> suggest Lk 3:7-9, 16-17; 4:1-13; 7:1-10, 18-28, 31-35; 10:13-15,
          21-22;
          > 11:14-22, 24-26; 12:10, 42-46; 13:28-29, 34-35; 14:16-24; 16:16;
          > 19:12-25,27. I bet there would be a good correlation in style
          between these
          > passages and Matthew's 'M' material. On the other hand the style
          of the
          > Lukan sayings derived from the logia (the two-thirds mentioned
          above) would
          > have very little in common with the style of 'M'.

          Dave:

          I agree, if that exercise came out the way you suggest, then we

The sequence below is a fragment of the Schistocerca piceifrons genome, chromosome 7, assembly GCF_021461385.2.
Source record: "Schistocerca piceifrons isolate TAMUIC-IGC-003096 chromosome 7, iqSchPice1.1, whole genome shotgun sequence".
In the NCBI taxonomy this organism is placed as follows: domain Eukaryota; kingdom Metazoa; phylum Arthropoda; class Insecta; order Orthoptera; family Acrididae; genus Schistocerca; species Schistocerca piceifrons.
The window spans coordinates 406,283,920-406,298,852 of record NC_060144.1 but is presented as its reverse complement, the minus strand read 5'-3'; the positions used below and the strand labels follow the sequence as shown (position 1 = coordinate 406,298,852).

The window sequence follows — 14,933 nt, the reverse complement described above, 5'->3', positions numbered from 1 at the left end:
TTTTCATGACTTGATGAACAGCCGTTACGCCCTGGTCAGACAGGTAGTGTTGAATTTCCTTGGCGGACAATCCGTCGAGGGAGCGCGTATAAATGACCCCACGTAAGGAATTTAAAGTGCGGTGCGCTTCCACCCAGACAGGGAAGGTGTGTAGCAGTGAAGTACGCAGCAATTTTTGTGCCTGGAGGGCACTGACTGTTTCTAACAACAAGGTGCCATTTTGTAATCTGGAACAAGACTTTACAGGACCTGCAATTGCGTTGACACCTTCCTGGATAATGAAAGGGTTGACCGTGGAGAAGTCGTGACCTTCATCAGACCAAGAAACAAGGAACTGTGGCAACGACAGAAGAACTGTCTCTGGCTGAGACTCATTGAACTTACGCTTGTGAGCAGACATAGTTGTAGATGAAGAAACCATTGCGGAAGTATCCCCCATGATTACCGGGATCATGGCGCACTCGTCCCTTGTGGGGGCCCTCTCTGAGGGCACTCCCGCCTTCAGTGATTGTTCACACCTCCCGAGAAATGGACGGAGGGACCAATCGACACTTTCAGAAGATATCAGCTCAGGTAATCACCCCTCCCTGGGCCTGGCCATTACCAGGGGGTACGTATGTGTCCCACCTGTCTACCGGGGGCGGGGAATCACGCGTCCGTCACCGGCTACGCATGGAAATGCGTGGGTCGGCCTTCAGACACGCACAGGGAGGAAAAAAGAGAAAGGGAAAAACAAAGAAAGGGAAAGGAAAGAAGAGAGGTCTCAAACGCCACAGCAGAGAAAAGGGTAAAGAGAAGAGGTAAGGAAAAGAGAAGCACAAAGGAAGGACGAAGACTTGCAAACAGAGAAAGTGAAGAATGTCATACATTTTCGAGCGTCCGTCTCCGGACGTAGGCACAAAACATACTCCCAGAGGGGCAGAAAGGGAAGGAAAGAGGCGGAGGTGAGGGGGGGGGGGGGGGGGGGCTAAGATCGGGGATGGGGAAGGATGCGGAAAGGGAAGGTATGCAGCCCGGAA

would have support for your version. This would involve counting all
          those 800 items, by synoptic category, and divided between your two
          groupings...I'd certainly be willing to run it through the number
          cruncher if the data was provided...

          In general, I don't think Luke used much of Matthew directly. Some
          minor agreements are Matthian, the special preaching of John the
          Baptist, and the version of Mark 3:22-30 I discussed, for example. I
          like your breakdown, although the distinctions based on Matthian
          style would be brought into question by the possibility
          that "Matthew" wrote both documents.

          I think I started thinking along these lines for two reasons. One
          was a new result from tinkering around with the spreadsheet that
          showed Luke's Q section looked more like Matthew than Luke. (I've
          not written this one up, even on the web page) If Luke's Q section